Homily Seven sets out the argument in two parts. The first part explains that lawful swearing is not only permitted by God but commanded by him in Deuteronomy 6.13. Swearing is permissible in a court of law, in a contract, in holy matrimony, and in assuming public office. The Lord Jesus Christ also would preface his remarks with an oath, “Verily, verily,” and the Apostle Paul likewise in 2 Corinthians 1.23 when he called upon God as his witness. It explains that a lawful secular oath must have the three biblical hallmarks as found in the vows taken in baptism and marriage. When these three are present, God is glorified:

  1. The one who swears must tell the truth without partiality.
  2. The one who swears must do so advisedly and soberly, after serious thought.
  3. The one who swears must do so out of a zeal for truth and justice.

Therefore, a lawful swearing of an oath cannot be evil, because it is born in faith and love of neighbor, and its purpose is to accomplish many good and godly results (justice, judgment, and truth). The Lord Jesus prohibited rash, vain swearing (Matthew 5.33-37) as did the Apostle James in his letter (James 5.12). Such swearing holds God and neighbors in contempt.

The second part gives the pastoral application. Lawful oaths must be kept, as there are many Old Testament examples of the judgment that follows promises broken. Vows made contrary to God's law and neighbor must not be kept. Perjury is forbidden, because to break an oath sworn on God's Word is to curse it, rejecting both God's self-revelation, his commandments, and his promises.

Cranmer’s Reformatio Legum likewise repeats the sum of the article and the homily:

Furthermore, the Anabaptists even give up the lawful use of oaths, in this matter going against the teaching of the Scriptures and the examples of the fathers of the Old Testament, as well as the Apostle Paul, and even of Christ, even of God the Father, whose oaths are often recorded in Holy Writ  (Bray, Tudor Church Reform [2000], p.201).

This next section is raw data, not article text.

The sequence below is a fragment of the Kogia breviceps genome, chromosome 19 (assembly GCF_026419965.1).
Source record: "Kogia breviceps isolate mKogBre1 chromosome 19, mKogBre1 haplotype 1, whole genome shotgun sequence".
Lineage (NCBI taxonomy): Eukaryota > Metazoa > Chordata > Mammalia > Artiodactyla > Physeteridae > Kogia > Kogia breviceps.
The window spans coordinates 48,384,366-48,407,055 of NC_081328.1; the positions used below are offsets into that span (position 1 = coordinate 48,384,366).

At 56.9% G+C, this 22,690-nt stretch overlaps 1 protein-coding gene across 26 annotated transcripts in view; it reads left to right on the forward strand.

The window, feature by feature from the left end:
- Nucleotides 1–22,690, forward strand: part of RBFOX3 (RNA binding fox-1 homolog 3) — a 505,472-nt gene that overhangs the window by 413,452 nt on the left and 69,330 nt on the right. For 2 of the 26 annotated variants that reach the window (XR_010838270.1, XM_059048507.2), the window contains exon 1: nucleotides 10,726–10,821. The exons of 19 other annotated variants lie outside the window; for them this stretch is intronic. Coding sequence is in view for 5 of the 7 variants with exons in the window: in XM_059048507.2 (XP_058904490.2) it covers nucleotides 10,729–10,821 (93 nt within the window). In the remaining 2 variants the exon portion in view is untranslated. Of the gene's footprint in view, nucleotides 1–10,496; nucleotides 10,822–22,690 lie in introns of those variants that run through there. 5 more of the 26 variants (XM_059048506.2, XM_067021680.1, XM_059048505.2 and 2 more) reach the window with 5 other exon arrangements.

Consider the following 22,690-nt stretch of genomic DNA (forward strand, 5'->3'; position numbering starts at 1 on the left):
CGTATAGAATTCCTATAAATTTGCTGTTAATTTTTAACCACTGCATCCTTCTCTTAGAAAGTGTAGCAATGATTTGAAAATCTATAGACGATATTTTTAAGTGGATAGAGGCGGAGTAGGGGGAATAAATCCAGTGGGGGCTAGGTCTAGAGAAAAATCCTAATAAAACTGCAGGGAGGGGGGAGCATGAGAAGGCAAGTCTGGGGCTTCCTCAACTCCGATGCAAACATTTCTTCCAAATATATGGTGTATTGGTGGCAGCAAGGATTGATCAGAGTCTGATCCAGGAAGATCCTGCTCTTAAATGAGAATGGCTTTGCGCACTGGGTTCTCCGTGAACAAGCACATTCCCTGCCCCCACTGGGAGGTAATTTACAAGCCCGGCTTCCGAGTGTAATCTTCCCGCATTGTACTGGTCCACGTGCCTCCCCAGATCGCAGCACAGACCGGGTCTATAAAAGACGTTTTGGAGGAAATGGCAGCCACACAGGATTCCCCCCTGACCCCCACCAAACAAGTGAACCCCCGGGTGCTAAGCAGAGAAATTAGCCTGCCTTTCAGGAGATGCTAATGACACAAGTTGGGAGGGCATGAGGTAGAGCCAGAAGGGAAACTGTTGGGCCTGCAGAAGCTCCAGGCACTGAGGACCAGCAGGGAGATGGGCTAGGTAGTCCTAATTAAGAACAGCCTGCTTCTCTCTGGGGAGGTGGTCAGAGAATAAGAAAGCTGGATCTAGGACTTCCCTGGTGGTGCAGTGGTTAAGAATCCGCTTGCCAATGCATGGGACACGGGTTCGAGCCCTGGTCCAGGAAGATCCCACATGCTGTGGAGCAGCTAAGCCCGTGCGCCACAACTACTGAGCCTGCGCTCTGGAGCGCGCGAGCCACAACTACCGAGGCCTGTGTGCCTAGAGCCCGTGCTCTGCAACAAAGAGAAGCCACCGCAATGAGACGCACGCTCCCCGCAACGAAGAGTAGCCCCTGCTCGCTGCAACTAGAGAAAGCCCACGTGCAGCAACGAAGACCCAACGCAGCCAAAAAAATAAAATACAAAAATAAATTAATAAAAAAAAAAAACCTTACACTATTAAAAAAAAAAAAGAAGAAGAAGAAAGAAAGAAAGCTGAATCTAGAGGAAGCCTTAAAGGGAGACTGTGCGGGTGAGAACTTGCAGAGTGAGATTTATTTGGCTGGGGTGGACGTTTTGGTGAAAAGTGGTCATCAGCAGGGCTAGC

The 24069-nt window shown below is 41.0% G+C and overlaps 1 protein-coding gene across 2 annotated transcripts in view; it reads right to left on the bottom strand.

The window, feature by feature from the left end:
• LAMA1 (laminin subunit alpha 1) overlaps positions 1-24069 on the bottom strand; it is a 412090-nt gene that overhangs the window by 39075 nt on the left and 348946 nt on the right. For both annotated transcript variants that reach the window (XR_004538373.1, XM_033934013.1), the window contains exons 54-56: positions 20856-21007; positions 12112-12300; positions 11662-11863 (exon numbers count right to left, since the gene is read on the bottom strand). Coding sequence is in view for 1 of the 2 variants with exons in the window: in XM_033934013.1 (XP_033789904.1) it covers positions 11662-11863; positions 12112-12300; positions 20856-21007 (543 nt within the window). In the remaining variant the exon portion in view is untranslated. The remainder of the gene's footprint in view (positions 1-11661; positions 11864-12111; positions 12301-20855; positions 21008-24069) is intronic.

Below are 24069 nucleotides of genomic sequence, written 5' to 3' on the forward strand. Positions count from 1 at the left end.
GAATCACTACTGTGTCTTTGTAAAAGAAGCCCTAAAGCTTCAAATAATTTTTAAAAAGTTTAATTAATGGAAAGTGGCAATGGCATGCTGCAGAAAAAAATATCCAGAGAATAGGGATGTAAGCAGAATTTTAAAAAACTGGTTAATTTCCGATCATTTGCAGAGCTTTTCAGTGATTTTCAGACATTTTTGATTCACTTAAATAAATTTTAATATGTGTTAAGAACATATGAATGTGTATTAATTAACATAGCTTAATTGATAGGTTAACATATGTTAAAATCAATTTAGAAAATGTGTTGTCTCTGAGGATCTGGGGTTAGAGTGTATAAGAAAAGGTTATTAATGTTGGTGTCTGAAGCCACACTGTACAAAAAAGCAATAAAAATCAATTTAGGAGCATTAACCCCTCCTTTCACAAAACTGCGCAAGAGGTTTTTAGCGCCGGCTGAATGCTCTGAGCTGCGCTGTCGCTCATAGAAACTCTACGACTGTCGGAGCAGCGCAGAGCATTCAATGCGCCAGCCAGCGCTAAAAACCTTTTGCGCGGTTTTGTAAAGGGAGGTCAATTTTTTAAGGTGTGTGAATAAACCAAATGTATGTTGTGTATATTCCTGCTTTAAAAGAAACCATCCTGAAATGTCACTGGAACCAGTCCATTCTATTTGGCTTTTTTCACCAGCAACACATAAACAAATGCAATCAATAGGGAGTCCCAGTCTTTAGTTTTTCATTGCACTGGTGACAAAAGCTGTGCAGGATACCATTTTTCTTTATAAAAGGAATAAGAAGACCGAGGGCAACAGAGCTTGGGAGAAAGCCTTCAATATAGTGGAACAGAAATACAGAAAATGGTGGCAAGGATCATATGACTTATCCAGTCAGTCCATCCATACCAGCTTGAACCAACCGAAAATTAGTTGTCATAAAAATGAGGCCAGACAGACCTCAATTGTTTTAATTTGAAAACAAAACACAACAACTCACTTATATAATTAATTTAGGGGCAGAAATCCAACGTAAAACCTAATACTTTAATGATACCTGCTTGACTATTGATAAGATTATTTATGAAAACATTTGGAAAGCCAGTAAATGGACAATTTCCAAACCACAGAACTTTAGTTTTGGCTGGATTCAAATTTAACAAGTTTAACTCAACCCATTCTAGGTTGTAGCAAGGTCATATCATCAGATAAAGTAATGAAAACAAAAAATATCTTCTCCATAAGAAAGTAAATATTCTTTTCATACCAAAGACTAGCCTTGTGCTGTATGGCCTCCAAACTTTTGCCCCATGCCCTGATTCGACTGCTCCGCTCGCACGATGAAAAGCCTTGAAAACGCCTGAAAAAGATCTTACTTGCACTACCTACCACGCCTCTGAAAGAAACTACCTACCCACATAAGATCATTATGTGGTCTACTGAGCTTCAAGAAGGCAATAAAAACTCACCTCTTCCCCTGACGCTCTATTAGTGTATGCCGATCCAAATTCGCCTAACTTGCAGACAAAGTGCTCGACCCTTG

The Heidelberg Catechism, published in the same year as the Thirty-Nine Articles, takes a similar position in its question 101: 

But may we swear an oath by the name of God in a godly manner? Yes, when the government demands it of its subjects, or when necessity requires it, in order to maintain and promote fidelity and truth, to God’s glory and for our neighbor’s good. Such oath-taking is based on God’s word and was therefore rightly used by saints in the Old and the New Testament.

For most of human civilization, oath swearing was the corner-stone of both the political and spiritual world. One could argue that the Protestant Reformation in the 16thcentury came about through the swearing of oaths and promises to confessions of faith and secular princes. On the 4thof July Americans are reminded how 56 men in support of a Declaration of Independence “mutually pledge our Lives, our Fortunes, and our sacred Honor" to the cause of freedom from the tyranny of the British Crown.  

But to swear an oath of loyalty or obedience today, except in the military or in a court of law which exact penalties if broken, has little weight. Oaths taken at ordination or in the installation of the clergy are done with little thought as to the bearer's responsibility to keep the promises, to understand thoroughly what they have promised or to accept the consequences if their oaths are broken. How many ministers stand with "fingers crossed" when mouthing the words of an affirmation that they disagree? How many remain in an office rather than resign when the oath they took upon ordination is no longer in their best interest to keep?

Henry Jansma (@VicarsGarden) is rector of All Souls Anglican Church in Cherry Hill, New Jersey, and canon theologian for the Diocese of the Living Word in the Anglican Church of North America (ACNA)

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David Clarkson joined John Owen as a fellow minister in a church in London in 1682. Owen entered glory soon thereafter, joining the assembly of the righteous made perfect. Clarkson continued on, preaching in Owen’s pulpit for three more years until his own death in 1686. The Banner of Truth Trust first republished Clarkson’s Works (3 volumes) in 1988, and they remain in print today. Volume 1 contains a sermon on repentance based upon Luke 13:3, which I will draw upon for this article.

What is repentance? According to Clarkson, to repent is to turn from former evil ways (Ezek. 14:6). Turning involves two motions: A turning from something and there is a turning to something. In this case, it is a turning from sin and a turning to God or righteousness. Clarkson cites Athanasius as saying that repentance is when the mind is turned from evil to good.